in mainland industries. Moreover, housing investments, which dropped 
significantly in tandem with the sharp decline in the housing market in 2017, 
appear to have bottomed out in 2018, indicating that housing starts are 
rising. With production in the oil industry picking up, we forecast the 
petroleum industry will contribute to the mainland growth figures in 2020 and 
beyond, with the country's real growth overall largely on par with mainland 
growth in 2019. 

We observe that, in spite of rebounding oil prices and steady economic growth, 
the krone remained, by historical standards, weak over 2018, to the benefit of 
the competitiveness of mainland exports. We forecast that over the coming two 
years, the krone will gradually appreciate from its current position, 
suggesting that some of the recent competitiveness gains, part of which were 
currency related, will erode, making productivity key to sustaining the 
mainland's export market shares. Moreover, the tightening labor market is set 
to produce higher wage growth over the coming years, which underpins strong 
consumption, but at the same time adds to Norway's already high unit labor 
costs. 

While the current uptick in the petroleum sector has lessened the imminent 
need for rebalancing of the economy toward the non-oil sectors, over time 
Norway will likely aim to structurally reduce its industrial reliance on 
hydrocarbons, and we expect the government will target further reforms to 
support this transition over the medium to long term. 

We observe a more balanced situation in the residential housing market 
compared with the sharp swings over the past two years, thanks to increased 
housing supply and the government's tightening of macroprudential measures. 
Last year, a debt-to-income ceiling of 5x borrowers' pretax earnings was 
introduced, alongside a stricter loan-to-value ratio requirement in the Oslo 
region for the purchase of a second home. The house price recalibration and 
the authorities' response could potentially contain household debt growth. 
Still, we consider that the accumulated imbalance poses risks to the economy. 
Notably, Norwegian household debt to disposable income stood at 225% in 2018, 
one of the highest ratios among countries of the OECD, and it keeps rising. 
However, we believe the fall in house prices over the past year reduces the 
risk of a severe downturn in the medium term. We anticipate that Norway's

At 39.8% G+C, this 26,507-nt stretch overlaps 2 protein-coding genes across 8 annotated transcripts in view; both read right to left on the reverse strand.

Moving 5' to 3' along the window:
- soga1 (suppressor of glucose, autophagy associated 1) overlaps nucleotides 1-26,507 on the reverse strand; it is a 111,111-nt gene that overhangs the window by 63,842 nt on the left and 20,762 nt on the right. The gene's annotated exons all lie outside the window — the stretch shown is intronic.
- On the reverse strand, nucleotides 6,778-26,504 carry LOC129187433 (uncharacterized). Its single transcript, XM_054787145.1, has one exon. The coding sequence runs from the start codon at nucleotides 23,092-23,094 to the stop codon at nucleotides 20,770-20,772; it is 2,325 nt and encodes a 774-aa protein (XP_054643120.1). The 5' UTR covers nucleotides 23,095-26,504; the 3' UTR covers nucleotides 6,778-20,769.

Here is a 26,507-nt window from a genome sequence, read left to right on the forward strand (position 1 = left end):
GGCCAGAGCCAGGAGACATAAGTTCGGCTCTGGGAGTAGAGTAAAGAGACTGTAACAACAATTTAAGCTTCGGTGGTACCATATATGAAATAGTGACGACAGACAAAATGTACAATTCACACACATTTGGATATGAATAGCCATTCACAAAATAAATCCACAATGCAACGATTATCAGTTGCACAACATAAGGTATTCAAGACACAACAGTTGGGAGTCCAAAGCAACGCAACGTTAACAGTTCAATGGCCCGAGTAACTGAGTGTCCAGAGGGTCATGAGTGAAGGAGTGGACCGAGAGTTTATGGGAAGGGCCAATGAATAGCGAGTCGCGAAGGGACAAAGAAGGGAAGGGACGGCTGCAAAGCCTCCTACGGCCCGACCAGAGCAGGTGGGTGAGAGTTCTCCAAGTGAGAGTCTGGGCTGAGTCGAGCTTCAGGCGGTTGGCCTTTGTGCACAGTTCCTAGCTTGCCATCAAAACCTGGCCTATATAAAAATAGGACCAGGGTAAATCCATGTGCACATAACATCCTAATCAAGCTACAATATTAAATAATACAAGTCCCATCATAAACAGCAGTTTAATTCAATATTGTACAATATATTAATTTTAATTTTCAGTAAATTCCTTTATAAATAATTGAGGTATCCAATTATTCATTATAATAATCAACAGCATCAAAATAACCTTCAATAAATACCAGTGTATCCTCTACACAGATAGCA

economic growth potential will be underpinned by a rebound in investments and 
strengthening of the petroleum sector, with reduced reliance on credit-fueled 
household consumption.

In January 2019, the tripartite minority government coalition secured the 
addition of the Christian Democratic Party, resulting in the first 
non-socialist majority government in power since 1985. The current majority 
composition implies the potential for a more predictable policy environment 
and we expect the government will continue to focus on tax reduction, 
infrastructure investment, and labor market reforms while in power. That said, 
we note some contentious issues within the government coalition, notably 
regarding immigration and environmental issues, which introduces some 
uncertainty regarding the direction of overall policy proposals and fiscal 
spending plans. That said, we observe a broad cross-party consensus on key 
macroeconomic issues, such as the fiscal spending rule and regarding Norway's 
economic position and vast fiscal buffers as important cushions against 
possible fiscal slippages. 

Flexibility and Performance Profile: Sizable fiscal and external buffers 
underpin superior financial flexibility
  • Norway's extremely strong external balance sheet generates sizable income that anchors its robust current account surplus, which we expect will be bolstered by rebounding oil production.
  • With the expected pick up in petroleum sector activity, the net tax revenues from oil will increase over the coming years resulting in net inflows into the petroleum fund.
  • Cumulative returns have surpassed cumulative inflows, with the GPFG's market value exceeding $1 trillion.